This double LP presents Frank Sinatra's versions of many of the songs Dylan sang in these three forays into the Great American Songbook. Orchestras accompanying the iconic singer are led by Nelson Riddle, Gordon Jenkins, Billy May,Alex Stordahl, and Tommy Dorsey, among others.
Dylan once related this about an encounter he had with Ol' Blue Eyes: He was funny, we were standing out on his patio at night and he said to me, 'You and me, pal, we got blue eyes, we're from up there,' and he pointed to the stars. 'These other bums are from down here.' I remember thinking that he might be right.LP 1
SIDE A: Songs Bob Sang On "Triplicate"
1.I Guess I'll Have To Change My Plan
2. I Could Have Told You
3. Stormy Weather
4. That Old Feeling
5. My One And Only Love
6. As Time Goes By
8. How Deep Is The Ocean
1. Here's That Rainy Day
2. Where Is The One
3. Day In - Day Out
4. I Couldn't Sleep A Wink Last Night
5. Sentimental Journey
6. Somewhere Along The Way
7. These Foolish Things (Remind Me Of You)
SIDE A: Songs Bob Sang On "Fallen Angels"
1. Young At Heart
2. Polka Dots And Moonbeams
3. All The Way
5. On A Little Street In Singapore
6. Melancholy Mood
7. That Old Black Magic
8. Come Rain Or Come Shine
SIDE B: Songs Bob Sang On "Shadows In The Night"
1. I'm A Fool To Want You
2. The Night We Called It A Day
3. Autumn Leaves
4. Why Try To Change Me Now
5. Full Moon And Empty Arms
6. Where Are You
7. What'll I Do
8. That Lucky Old Sun$38.99Colored Vinyl LP - 2 LPs Sealed Buy Now
A luscious, elegant, electronic work - Los Angeles Times
Hip-hop instrumentals and electronic sketches;
pristine and prim - FACT
Gorgeously haunted - Pitchfork
We seek the new because of the numbness. If you listen to enough
music, you're familiar with the feeling. Sounds get recycled so often
that they can seem like geometric configurations organized via Wav
files. Trends get time-stamped faster than a triplicate trap hi-hat.
The most rare records emerge outside of any clearly delineated orbit.
They're solitary visions that supply their own rhythm and arsenal.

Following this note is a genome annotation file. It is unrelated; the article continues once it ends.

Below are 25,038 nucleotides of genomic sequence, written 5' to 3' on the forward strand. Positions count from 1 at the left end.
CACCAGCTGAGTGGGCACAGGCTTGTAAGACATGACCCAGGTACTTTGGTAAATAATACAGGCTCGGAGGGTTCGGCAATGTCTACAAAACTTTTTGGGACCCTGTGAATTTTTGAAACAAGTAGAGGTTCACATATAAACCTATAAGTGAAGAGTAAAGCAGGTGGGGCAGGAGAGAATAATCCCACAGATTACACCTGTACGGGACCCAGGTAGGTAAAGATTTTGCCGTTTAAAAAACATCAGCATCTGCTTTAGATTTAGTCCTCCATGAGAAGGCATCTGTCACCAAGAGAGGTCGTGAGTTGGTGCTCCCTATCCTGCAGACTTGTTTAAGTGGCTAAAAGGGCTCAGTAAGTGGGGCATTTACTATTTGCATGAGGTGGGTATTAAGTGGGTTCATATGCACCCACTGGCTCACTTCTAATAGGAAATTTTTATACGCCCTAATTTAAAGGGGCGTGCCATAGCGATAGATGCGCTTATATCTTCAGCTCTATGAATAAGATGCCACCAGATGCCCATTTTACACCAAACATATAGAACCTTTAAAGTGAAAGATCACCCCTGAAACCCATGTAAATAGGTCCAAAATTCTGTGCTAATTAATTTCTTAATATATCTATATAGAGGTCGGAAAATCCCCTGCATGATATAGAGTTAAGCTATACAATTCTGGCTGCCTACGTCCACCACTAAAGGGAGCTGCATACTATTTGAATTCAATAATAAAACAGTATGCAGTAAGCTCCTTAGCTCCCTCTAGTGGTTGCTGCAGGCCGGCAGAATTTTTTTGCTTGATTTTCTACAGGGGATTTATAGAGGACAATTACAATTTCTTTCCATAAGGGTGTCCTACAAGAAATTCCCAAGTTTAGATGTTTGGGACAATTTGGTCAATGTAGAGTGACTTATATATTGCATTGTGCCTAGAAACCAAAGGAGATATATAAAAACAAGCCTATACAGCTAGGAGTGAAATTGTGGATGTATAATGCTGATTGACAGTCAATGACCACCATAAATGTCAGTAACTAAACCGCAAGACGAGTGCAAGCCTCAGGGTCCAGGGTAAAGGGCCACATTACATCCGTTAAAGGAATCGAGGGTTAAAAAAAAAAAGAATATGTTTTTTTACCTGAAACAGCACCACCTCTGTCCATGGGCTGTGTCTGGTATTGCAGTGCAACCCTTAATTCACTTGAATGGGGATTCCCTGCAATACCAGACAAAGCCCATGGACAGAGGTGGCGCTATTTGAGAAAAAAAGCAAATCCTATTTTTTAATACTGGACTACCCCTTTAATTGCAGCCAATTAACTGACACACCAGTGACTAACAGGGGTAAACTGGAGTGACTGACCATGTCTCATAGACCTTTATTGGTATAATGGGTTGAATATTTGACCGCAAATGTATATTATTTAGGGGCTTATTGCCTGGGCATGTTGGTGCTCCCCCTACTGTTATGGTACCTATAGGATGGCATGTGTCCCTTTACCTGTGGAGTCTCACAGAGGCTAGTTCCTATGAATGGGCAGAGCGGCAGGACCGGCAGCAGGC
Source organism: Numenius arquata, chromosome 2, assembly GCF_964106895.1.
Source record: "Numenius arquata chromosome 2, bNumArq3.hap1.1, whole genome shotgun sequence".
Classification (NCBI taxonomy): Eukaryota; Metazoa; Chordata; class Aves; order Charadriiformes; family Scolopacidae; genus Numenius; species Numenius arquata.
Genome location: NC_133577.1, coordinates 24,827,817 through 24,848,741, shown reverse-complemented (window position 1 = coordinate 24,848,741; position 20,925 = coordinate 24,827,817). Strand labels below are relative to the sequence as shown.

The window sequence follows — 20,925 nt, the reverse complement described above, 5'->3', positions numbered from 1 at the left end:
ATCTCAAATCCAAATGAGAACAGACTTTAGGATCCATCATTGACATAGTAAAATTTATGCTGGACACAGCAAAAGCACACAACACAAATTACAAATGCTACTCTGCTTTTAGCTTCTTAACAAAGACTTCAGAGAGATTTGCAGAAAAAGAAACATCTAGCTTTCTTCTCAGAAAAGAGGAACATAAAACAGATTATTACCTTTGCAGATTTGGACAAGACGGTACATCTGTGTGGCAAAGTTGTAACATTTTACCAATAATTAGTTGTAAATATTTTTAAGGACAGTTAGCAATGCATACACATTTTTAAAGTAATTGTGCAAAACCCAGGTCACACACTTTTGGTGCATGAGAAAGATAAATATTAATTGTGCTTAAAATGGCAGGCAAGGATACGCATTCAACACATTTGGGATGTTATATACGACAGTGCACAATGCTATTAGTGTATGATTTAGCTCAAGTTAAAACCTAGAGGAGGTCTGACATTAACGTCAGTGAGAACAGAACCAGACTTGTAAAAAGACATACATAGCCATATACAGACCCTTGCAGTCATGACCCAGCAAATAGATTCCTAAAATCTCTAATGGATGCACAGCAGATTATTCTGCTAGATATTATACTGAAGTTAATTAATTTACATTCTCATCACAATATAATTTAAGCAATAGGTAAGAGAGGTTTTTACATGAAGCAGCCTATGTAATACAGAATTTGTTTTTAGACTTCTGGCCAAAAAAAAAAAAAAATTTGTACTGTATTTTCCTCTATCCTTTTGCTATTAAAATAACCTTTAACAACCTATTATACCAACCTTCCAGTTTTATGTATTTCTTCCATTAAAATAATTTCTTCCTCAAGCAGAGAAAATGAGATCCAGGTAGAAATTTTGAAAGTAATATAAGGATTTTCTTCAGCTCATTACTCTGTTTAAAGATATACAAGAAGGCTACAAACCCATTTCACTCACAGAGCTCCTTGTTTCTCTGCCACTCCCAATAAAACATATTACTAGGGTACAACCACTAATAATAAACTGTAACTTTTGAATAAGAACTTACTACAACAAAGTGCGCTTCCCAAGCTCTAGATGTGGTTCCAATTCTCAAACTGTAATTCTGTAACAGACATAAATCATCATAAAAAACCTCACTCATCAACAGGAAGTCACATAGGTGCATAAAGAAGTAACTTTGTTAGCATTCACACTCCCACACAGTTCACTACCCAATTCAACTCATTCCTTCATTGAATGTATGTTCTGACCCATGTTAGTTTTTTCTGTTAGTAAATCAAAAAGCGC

Music that reverberates through heart, brain, and spine. This is Nosaj
Thing's third album, Fated.
"I just tried to escape really, and escape even what's going on in the
music world," says Nosaj Thing, the LA producer born Jason Chung. "It
just felt so suffocating in a way. I just wanted to do my own thing."
It's been six years since Nosaj Thing emerged among the vanguard of
Low End Theory-affiliated producers. His debut Drift created 31st
century tones and chromatic textures so sleek that they inspired
innumerable Soundcloud imitators.
None could match its moody iridescence, faded sadness and funky
swing. Bach collided with Boards of Canada. Spaceships came
equipped with rear view mirrors and a booming system bumping
G-Funk and warped soul. Pitchfork called it "gorgeously haunted."
Resident Advisor said it "exists in its own dimension and feeds off its
own exhaust: full of alien choirs, conquered computers, and refracting
Fated exists in this same alternate dimension, but further out. If
comparisons previously existed with other artists within the LA beat
scene, Nosaj has rendered them baseless. His second album on
Innovative Leisure (after 2013's Home) seeks celestial escape through
"The last record took out so much of me. I just wanted to go back to
simplifying and overthinking so much. It was a battle," Nosaj says.
"The soul of a song, the essence of a song-whatever you want to call
it-should be simple."
By stripping away all but what's really necessary, the sounds harness
an unusual directness. Guest appearances are rare, save for vocals
from Whoarei on "Don't Mind Me," and Chicago rap phenomenon,
Chance the Rapper. The latter gravely spits on "Cold Stares," invoking
terminal fevers, empty beds, devil's whispers, and insomniac fears.
If comparisons crop up, Fated has most in common with records like
Burial's Untrue or Dilla's Donuts. Requiems that canvass the shadowy
hinterlands between life and death, darkness and light, loneliness and